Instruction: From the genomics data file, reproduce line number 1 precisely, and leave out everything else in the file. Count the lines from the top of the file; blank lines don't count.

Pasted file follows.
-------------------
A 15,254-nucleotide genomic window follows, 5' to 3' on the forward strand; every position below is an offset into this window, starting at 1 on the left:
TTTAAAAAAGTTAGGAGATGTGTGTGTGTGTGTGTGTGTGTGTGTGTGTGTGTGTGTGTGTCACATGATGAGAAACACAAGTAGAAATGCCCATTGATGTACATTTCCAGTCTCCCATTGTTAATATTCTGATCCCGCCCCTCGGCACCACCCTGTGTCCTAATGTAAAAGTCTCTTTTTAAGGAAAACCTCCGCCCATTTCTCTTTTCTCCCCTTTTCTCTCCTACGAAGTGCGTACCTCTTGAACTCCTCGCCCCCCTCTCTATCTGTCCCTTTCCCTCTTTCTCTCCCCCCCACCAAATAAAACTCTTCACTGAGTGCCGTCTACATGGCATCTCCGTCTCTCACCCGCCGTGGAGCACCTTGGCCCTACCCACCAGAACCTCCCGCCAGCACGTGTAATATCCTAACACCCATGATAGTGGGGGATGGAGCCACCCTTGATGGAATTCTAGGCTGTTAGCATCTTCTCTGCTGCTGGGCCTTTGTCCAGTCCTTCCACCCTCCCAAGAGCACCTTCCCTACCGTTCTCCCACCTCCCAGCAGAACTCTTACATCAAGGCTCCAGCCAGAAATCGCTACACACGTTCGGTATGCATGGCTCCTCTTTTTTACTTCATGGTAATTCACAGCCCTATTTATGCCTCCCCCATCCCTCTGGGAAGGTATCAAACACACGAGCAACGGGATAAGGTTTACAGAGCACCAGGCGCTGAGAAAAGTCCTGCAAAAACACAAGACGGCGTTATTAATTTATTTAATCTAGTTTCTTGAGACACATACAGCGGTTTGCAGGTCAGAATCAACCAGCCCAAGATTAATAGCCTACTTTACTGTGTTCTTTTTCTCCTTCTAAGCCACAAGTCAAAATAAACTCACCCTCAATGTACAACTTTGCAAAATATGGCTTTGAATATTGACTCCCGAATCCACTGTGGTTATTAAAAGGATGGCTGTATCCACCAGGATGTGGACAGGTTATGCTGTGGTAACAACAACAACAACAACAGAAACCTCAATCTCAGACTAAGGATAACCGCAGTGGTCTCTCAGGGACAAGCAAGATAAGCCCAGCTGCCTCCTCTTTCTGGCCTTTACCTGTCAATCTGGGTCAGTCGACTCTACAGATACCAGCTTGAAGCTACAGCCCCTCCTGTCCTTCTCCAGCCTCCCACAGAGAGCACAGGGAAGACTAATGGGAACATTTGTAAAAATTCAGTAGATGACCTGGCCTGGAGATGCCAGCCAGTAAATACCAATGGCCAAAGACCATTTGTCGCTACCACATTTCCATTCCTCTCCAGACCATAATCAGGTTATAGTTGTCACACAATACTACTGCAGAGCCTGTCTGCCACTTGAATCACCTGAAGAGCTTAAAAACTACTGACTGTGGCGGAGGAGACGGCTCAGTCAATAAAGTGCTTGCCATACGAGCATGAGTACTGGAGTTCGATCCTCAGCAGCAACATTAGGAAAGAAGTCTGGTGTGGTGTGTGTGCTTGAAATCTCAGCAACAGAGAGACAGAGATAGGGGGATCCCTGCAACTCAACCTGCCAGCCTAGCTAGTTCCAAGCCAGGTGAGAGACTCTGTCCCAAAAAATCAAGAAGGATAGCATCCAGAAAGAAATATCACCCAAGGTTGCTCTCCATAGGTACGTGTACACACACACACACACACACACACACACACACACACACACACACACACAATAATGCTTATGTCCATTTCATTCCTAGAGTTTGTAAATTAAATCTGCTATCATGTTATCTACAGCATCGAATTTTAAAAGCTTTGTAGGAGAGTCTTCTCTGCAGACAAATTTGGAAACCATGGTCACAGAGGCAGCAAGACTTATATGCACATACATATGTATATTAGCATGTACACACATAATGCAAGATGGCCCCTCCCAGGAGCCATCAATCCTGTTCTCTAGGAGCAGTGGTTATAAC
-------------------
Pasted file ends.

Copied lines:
A 15,254-nucleotide genomic window follows, 5' to 3' on the forward strand; every position below is an offset into this window, starting at 1 on the left: